Elusive Focus

What to write? So many ideas, so little time to record them all. They ebb and flow, some stick, others slip back into the ocean. Focus is key, when I can find it. Focus with the ability to filter. I often find my focal point is a puddle of pulsating slime, not very clear, as you could imagine. It slithers as only slime can along a broken concrete and dirt floor, eluding me when I need it most. And when do I need it most? Now.

Here I am, fixated on closing a story for the second time. The first closing opened new doors. Funny how that works. This welcome weight I have hoisted over my shoulders, carrying it on end much like a Scottish games competitor, I am working desperately for the sake of my sanity to bring closure to this story again. Now my focus is a twelve-foot maple tree trunk I need to throw as far as possible. Without damaging anything.

My focus is damaged. It just is. I have no explanation. It reminds me of the astigmatism I used to have in both eyes – I had Lasik. Unfortunately, Lasik doesn’t sharpen conscious thought. It morphs from one form to another without warning, sometimes holding my subconscious hostage as my superego tells it it’s not very nice and should stop that. Yeah, that superego is too gentle, too nice, too outside of my general area of focus. Is that what it is? Attention deficit?

As I sit here tapping out S-O-S in Morse code, for all the wrong trivial reasons, I am crystalizing my ideas, my intent to close the story, or at least current storyline. That more than likely is the thing that is stirring my brain non-stop: the story is not meant to be short. It has become a living entity, and I need to nurture it some more before I drop it off a cliff where it will return to its primordial ooze state of self-being. Or as I like to call it, the slime found on smooth rocks covered in algae and mollusks. What am I writing?


2 thoughts on “Elusive Focus

  1. I like your post and when you strip out the imagery , you seem to be coming to terms with more production. I like the way your brain is working here… it seems to be looking for ways to explain your productivity. This is a good outlet to explain the aesthetic quality to what you write and I think it is important. It is this place that you will find ideas for articles, things to explore and search out in other writing and ideas. My mentor at WCSU (Cecilia Woloch) taught me some very valuable lessons about writing about books, my writing, and creativity as a mode of expanding my vision of how I write, how I participate in the world of books, and how I can contribute beyond my creative writing. She allowed me to question books, ideas, styles, and themes – she also allowed creativity and experimentation. She was strict about the writing – it has to be clear, but she was so gracious with letting me speak about books and writing. Having said that – I think writers need to react and speak about (not only what write) the craft and the ideas that inspire and draw them in. In The Road to Xanadu, an old book about Coleridge,it is mentioned that what we read of his work is only the best ten percent of his work. Imagine what fragments and ideas he had in his notebooks, his library, and his manuscripts. On a similar note, Franz Kafka has a whole apartment filled with work – possible a few short stories that is being held by his agents girl friend – and while they are desperate to get into the writing that could be there, she refuses to archive it and take care of it. So, it is a battle to see where his legacy lands and if we will see more work come from that. My point is – this may seem a bit outside your normal voice or ideas, but it may develop into something new, something important. And embedded here is your muse saying "the story is not meant to be short. It has become a living entity, and I need to nurture it some more…" or "Here I am, fixated on closing a story for the second time. The first closing opened new doors. Funny how that works." I am very impressed with this experimental and creative place and voice. It tells me so much. Be well. Ron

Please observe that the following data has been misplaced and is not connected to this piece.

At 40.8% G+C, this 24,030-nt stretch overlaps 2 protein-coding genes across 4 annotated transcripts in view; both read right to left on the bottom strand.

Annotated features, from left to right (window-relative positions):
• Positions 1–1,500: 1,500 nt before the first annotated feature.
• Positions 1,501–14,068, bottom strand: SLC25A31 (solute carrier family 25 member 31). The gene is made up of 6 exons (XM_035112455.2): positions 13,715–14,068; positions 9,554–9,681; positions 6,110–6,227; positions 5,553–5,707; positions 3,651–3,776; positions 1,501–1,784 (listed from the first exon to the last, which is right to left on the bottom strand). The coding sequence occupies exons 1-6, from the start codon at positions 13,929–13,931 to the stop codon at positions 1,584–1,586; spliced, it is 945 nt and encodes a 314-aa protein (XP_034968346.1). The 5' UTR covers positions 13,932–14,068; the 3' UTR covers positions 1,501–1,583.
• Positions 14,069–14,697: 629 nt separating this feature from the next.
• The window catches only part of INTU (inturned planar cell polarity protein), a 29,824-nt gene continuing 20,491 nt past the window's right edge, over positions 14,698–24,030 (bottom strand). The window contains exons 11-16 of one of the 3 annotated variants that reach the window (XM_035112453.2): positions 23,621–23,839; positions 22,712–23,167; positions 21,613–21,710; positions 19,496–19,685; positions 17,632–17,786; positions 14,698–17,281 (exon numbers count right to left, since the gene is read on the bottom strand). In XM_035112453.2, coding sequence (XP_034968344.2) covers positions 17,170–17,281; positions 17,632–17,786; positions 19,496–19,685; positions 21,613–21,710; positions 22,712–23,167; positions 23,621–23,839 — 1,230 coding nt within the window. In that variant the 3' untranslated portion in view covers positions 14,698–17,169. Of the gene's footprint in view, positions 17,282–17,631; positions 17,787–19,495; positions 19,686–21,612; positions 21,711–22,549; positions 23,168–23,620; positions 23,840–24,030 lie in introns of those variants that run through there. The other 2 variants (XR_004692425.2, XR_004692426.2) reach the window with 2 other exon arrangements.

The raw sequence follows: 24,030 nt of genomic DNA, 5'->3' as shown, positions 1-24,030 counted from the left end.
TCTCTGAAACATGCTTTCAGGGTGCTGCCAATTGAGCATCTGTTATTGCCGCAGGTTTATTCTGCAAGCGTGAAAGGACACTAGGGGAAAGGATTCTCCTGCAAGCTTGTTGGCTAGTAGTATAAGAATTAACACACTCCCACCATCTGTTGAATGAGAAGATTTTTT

2. Awesome, thanks Ron. Lots to ponder here, but I get your point. I like experimenting with writing, some of my earlier fiction carried this feel. I think I will revisit it in upcoming works when appropriate.


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